Carbon Taxes Are Coming, and We Have Colleges to Thank

Carbon Taxes Are Coming, and We Have Colleges to Thank
From Wired - March 12, 2018

We can all agree that taxes are no fun. But taxes are also what fund public education so our kids can read good, and what keep firefighters employed so our houses dont burn down. And its looking more and more likely that taxes could help our planet from burning down too, with something called a carbon tax. The simple premise: Pump out carbon dioxide, pay a fee.

There's a long, long line of research that shows that carbon pricing is often between 5 to 10 times more efficient than the policies that we already do, says MIT economist Christopher Knittel. Things like fuel economy standards for cars, or renewable energy requirements for electricity companies.

So, great, lets do it! Except, even at the state leveland the blue state level, at thata carbon tax is a tough sell. Earlier this month a bill to institute the nations first carbon tax floundered in the Washington state senate, which is controlled by Democrats. But, a glimmer of hope: Universities are starting to show the politicians how its done. It turns out that colleges provide a fantastic model for how to start thinking about a carbon tax on a state or even national level.

Consider Yale. In July of last year it deployed a clever charging scheme for its buildings, based on facilities' energy use relative to the campus as whole. If in any period an individual building does better compared to its historical period than Yale does compared to its historical period, then that building gets money back, says Casey Pickett, director of Yale's carbon charge project. If it does worse than Yale did, then it ends up paying money.

By pitting individual buildings against their own historical energy usage, the system helps control for the different sizes and ages of the facilitiesa 50-year-old building cant compete against a brand new one, after all. It also adjusts for weather, since you dont want to be comparing your heat-blasting January usage against a less energetically costly April. All the while, the buildings are compared to the school as a whole.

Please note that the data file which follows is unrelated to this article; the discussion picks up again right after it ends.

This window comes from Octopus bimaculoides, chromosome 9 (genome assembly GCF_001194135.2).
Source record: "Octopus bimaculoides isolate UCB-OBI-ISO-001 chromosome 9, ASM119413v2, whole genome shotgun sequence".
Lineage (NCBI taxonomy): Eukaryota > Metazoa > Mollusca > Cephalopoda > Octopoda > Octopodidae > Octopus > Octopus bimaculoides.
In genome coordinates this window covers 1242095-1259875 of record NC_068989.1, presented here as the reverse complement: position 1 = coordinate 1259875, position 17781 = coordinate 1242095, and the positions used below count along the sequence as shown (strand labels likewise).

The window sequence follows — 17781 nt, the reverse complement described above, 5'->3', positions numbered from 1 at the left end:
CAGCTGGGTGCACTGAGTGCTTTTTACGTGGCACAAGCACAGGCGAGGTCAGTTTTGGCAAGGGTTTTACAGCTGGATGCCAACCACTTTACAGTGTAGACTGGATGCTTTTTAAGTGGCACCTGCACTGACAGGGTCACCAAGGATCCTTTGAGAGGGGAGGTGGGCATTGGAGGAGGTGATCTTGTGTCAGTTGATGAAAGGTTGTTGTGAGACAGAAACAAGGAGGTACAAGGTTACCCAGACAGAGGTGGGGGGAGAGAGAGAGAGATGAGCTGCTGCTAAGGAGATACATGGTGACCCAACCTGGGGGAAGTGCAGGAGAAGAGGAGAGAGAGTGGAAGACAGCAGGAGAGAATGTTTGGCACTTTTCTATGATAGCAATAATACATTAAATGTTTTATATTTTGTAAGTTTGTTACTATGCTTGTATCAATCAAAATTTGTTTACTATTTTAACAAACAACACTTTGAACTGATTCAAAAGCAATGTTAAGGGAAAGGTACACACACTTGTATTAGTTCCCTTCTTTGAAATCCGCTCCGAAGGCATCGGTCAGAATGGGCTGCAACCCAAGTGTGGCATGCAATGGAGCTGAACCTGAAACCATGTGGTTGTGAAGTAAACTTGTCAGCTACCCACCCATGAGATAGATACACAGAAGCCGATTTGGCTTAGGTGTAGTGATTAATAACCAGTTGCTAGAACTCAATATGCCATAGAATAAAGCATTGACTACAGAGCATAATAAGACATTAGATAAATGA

One way not to do it would be what Yale toyed with in a pilot study: Targeted reductions, in this case just by 1 percent. If you hit that, you get money back, and if you do not you have to pay us, Pickett says. But in that case, if there's a cold winter everyone would do poorly and everyone would have a hard time hitting their target.

So Yale has worked itself out a carbon charge system. That's not to say its program would work everywhere. Take Swarthmore College, which counts just 1,600 students. You could almost view our entire college like one department of Yale, says Aurora Winslade, the school's director of sustainability.

Unlike Yale, Swarthmore's departments do not take up whole buildings. So instead, Swarthmores carbon charge comes in the form of a fee: about 1.25 percent of each department's operating budget, excluding salaries. Departments are also invited to voluntarily reduce some part of their budget to bump that carbon fee even higher.

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